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What’s The Difference Between Sales Enablement And School?

by David Brock on December 1st, 2020

I just had an outstanding discussion with a very bright sales enablement team. They had been developing and delivering some of the best programs I’ve ever seen. Some of the sales people were eating up the programs–but they were the consistent top performers. The team was trying to figure out, “How do we have a bigger impact on the rest of the organization?”

We realized, the organization had gone through so many changes, the sales enablement programs had become disconnected with “jobs” of the sales people.

One of the managers on the call told this story, “I went to the university and got all sorts of training that was very powerful (he was getting a degree in computer science), the problem was, I had a lot of knowledge, but it didn’t help me much in doing my job. I had to learn how to apply these skills, training, and knowledge to the specific job I had. Even, more, I learned that job was different in each company I went to, so I had to relearn and adapt to each new situation”

We recognized that while they had developed really outstanding programs, these programs weren’t helping the sales people in doing their jobs–largely because their jobs had changed profoundly.

I think many sales enablement programs may face the same challenge. While they may provide outstanding skills, increase people’s knowledge in markets, products, sales approaches; it’s critical the people going through these programs understand how to apply what they are doing directly to their jobs.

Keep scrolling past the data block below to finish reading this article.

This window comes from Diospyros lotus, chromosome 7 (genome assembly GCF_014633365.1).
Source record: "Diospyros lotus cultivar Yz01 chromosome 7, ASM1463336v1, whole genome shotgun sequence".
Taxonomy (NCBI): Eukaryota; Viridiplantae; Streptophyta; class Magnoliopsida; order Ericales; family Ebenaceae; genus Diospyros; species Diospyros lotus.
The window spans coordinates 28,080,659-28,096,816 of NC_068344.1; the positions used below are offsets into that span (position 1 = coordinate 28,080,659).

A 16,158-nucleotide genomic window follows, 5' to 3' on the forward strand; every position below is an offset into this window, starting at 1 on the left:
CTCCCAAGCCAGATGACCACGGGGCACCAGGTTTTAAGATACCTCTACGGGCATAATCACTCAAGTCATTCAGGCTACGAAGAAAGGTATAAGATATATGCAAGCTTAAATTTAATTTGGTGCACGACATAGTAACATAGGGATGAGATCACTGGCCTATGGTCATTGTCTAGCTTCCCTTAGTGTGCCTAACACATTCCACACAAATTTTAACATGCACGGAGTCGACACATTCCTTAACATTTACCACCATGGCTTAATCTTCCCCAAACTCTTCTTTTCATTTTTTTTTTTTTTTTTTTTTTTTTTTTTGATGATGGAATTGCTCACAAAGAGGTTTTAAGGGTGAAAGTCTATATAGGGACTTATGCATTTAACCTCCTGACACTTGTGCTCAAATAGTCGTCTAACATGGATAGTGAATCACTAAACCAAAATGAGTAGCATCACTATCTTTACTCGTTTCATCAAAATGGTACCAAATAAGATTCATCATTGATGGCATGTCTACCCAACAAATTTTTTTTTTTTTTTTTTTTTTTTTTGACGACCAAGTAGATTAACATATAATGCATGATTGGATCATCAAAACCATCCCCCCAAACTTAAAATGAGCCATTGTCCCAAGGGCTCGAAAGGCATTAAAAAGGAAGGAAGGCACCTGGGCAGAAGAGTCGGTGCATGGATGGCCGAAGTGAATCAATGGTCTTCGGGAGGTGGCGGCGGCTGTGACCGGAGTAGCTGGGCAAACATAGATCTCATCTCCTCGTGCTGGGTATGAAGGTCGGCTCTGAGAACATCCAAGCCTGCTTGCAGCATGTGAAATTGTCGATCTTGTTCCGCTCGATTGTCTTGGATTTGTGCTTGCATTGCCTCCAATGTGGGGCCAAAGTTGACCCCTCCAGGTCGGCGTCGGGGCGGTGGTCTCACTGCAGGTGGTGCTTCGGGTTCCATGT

For example, how we position our solutions will vary based on industry/markets. It will vary based on the roles/personas we are calling on. It will vary based on where the customer is in their buying process.

Effective prospecting will vary. What maximizes the success of a Global Account Manager in hunting in her account will be different from that which is most effective for territory managers.

How a SDR applies the selling process in their role will be slightly different from the work of a product specialist, and different from an account manager.

Our sales enablement programs aren’t just about providing knowledge and skills development, but how these should be applied in different contexts.

Having said that, not all the responsibility lies with sales enablement. Managers play a key role in helping the sales people apply these skills within their territories and within specific sales situations. Sales managers address that “last mile,” in helping sales people leverage these skills, tools, processes in specific sales situations.

Tools, systems, processes, training are not enough. To be effective as sales enablement teams and managers, we need to show how they are applied to the specific roles/jobs of each person in our organization.

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